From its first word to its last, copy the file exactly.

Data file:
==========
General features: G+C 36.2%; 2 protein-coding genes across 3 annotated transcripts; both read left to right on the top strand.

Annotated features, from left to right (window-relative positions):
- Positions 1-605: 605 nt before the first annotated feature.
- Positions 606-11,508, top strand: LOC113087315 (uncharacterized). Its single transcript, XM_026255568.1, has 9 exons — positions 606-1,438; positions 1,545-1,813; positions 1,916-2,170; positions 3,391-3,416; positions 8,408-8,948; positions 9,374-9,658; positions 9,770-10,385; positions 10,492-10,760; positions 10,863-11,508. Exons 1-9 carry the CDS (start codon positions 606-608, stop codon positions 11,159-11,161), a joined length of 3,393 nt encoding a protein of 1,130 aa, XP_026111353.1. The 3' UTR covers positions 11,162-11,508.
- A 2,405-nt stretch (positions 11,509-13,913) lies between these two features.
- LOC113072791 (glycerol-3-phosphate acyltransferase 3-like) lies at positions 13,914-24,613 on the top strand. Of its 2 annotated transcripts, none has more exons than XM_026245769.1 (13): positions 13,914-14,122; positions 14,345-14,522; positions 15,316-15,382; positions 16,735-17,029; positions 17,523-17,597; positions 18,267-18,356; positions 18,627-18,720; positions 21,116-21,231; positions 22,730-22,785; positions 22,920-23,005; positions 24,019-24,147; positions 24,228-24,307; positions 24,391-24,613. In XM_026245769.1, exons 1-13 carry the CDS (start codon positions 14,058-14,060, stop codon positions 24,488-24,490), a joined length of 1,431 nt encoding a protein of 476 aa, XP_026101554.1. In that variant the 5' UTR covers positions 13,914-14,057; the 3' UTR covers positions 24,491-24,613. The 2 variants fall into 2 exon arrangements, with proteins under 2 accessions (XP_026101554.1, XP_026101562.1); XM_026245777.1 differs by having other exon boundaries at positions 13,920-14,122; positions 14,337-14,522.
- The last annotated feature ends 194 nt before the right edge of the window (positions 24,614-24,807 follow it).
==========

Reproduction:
General features: G+C 36.2%; 2 protein-coding genes across 3 annotated transcripts; both read left to right on the top strand.

Annotated features, from left to right (window-relative positions):
- Positions 1-605: 605 nt before the first annotated feature.
- Positions 606-11,508, top strand: LOC113087315 (uncharacterized). Its single transcript, XM_026255568.1, has 9 exons — positions 606-1,438; positions 1,545-1,813; positions 1,916-2,170; positions 3,391-3,416; positions 8,408-8,948; positions 9,374-9,658; positions 9,770-10,385; positions 10,492-10,760; positions 10,863-11,508. Exons 1-9 carry the CDS (start codon positions 606-608, stop codon positions 11,159-11,161), a joined length of 3,393 nt encoding a protein of 1,130 aa, XP_026111353.1. The 3' UTR covers positions 11,162-11,508.
- A 2,405-nt stretch (positions 11,509-13,913) lies between these two features.
- LOC113072791 (glycerol-3-phosphate acyltransferase 3-like) lies at positions 13,914-24,613 on the top strand. Of its 2 annotated transcripts, none has more exons than XM_026245769.1 (13): positions 13,914-14,122; positions 14,345-14,522; positions 15,316-15,382; positions 16,735-17,029; positions 17,523-17,597; positions 18,267-18,356; positions 18,627-18,720; positions 21,116-21,231; positions 22,730-22,785; positions 22,920-23,005; positions 24,019-24,147; positions 24,228-24,307; positions 24,391-24,613. In XM_026245769.1, exons 1-13 carry the CDS (start codon positions 14,058-14,060, stop codon positions 24,488-24,490), a joined length of 1,431 nt encoding a protein of 476 aa, XP_026101554.1. In that variant the 5' UTR covers positions 13,914-14,057; the 3' UTR covers positions 24,491-24,613. The 2 variants fall into 2 exon arrangements, with proteins under 2 accessions (XP_026101554.1, XP_026101562.1); XM_026245777.1 differs by having other exon boundaries at positions 13,920-14,122; positions 14,337-14,522.
- The last annotated feature ends 194 nt before the right edge of the window (positions 24,614-24,807 follow it).